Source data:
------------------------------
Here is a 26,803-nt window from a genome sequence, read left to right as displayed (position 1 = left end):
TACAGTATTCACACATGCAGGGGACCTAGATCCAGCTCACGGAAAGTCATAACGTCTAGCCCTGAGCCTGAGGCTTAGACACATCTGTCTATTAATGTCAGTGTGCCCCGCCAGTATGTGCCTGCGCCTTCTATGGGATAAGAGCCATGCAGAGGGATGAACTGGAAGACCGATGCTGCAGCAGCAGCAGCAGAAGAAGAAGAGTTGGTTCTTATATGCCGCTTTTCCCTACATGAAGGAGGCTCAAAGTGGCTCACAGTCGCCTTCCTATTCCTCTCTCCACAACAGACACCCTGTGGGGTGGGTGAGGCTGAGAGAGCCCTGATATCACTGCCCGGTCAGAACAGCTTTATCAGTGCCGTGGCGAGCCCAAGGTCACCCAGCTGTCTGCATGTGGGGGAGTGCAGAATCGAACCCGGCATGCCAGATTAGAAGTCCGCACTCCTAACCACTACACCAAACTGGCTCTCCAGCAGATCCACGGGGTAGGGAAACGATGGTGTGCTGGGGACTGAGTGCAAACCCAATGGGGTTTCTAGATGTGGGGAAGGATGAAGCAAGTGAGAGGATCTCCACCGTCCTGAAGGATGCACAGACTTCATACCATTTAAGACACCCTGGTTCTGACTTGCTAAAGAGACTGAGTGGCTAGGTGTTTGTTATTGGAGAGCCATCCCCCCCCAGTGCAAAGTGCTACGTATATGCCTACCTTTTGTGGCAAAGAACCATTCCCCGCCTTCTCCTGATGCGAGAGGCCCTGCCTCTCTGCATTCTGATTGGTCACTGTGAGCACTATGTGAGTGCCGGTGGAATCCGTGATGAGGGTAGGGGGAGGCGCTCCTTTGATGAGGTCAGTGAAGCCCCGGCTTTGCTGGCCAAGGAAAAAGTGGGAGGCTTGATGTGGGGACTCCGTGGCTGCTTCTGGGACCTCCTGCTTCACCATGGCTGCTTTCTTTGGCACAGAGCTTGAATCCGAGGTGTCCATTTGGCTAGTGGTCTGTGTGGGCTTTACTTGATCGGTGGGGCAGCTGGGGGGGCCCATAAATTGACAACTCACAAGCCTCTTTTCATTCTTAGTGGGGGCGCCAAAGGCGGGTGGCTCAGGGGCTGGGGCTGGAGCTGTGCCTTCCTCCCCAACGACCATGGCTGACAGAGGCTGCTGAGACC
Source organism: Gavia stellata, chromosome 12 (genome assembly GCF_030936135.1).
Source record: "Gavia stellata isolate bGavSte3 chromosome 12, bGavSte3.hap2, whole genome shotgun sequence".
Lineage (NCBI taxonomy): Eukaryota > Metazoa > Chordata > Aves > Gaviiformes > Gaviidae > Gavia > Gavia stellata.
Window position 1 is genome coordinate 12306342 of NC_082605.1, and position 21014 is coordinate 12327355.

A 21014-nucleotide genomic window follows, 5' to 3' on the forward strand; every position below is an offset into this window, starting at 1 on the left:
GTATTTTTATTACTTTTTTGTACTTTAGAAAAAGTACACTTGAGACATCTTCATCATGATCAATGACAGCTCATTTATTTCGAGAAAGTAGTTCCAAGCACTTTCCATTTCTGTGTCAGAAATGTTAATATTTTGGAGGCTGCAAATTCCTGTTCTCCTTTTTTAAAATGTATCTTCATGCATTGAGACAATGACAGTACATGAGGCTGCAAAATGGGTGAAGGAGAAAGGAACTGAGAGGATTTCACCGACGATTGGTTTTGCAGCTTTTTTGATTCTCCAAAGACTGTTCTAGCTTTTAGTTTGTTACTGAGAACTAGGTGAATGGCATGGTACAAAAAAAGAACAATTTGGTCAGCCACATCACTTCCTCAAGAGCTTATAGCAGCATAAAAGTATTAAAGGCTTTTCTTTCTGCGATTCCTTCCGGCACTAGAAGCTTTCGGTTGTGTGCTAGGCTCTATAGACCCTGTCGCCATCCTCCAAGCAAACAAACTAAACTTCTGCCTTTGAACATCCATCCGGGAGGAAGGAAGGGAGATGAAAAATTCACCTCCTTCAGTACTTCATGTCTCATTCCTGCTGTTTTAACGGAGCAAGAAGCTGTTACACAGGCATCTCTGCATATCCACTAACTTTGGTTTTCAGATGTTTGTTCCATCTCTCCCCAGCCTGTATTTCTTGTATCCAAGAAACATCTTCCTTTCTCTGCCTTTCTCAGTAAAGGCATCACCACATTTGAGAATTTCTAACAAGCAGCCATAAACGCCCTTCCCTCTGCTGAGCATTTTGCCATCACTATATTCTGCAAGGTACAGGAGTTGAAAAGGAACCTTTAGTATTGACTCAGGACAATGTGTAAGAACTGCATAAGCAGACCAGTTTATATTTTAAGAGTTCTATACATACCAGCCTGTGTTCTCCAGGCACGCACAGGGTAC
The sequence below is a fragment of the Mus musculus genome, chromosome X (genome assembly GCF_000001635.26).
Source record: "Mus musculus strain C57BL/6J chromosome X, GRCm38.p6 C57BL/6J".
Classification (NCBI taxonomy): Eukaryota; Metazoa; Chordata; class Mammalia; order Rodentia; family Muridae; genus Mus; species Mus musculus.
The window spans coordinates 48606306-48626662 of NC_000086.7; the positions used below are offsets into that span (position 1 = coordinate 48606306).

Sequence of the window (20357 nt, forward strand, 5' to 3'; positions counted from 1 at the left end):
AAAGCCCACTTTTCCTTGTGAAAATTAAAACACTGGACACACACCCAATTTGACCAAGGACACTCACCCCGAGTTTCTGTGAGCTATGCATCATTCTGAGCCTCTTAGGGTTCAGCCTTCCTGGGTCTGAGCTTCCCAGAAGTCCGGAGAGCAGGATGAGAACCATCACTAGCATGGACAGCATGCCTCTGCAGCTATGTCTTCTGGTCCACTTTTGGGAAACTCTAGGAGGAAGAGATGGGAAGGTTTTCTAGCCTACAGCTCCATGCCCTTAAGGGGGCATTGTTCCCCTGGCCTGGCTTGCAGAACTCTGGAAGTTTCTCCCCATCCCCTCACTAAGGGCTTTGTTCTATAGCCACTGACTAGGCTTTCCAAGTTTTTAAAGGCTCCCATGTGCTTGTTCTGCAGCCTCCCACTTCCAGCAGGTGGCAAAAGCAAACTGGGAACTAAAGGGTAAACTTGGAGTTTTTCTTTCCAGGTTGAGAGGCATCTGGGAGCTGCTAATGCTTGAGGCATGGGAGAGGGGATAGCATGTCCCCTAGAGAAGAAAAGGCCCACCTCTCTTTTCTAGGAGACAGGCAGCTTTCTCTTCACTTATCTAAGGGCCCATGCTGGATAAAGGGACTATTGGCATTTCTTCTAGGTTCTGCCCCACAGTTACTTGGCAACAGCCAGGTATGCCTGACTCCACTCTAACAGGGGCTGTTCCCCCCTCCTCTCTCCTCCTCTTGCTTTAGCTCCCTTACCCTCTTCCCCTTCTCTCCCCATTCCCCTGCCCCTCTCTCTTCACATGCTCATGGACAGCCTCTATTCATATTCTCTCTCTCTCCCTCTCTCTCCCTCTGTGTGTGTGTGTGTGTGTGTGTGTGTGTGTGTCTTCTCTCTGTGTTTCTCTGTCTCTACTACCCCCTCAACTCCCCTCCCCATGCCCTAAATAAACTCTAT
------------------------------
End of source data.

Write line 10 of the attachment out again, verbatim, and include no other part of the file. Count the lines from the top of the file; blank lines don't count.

Source record: "Mus musculus strain C57BL/6J chromosome X, GRCm38.p6 C57BL/6J".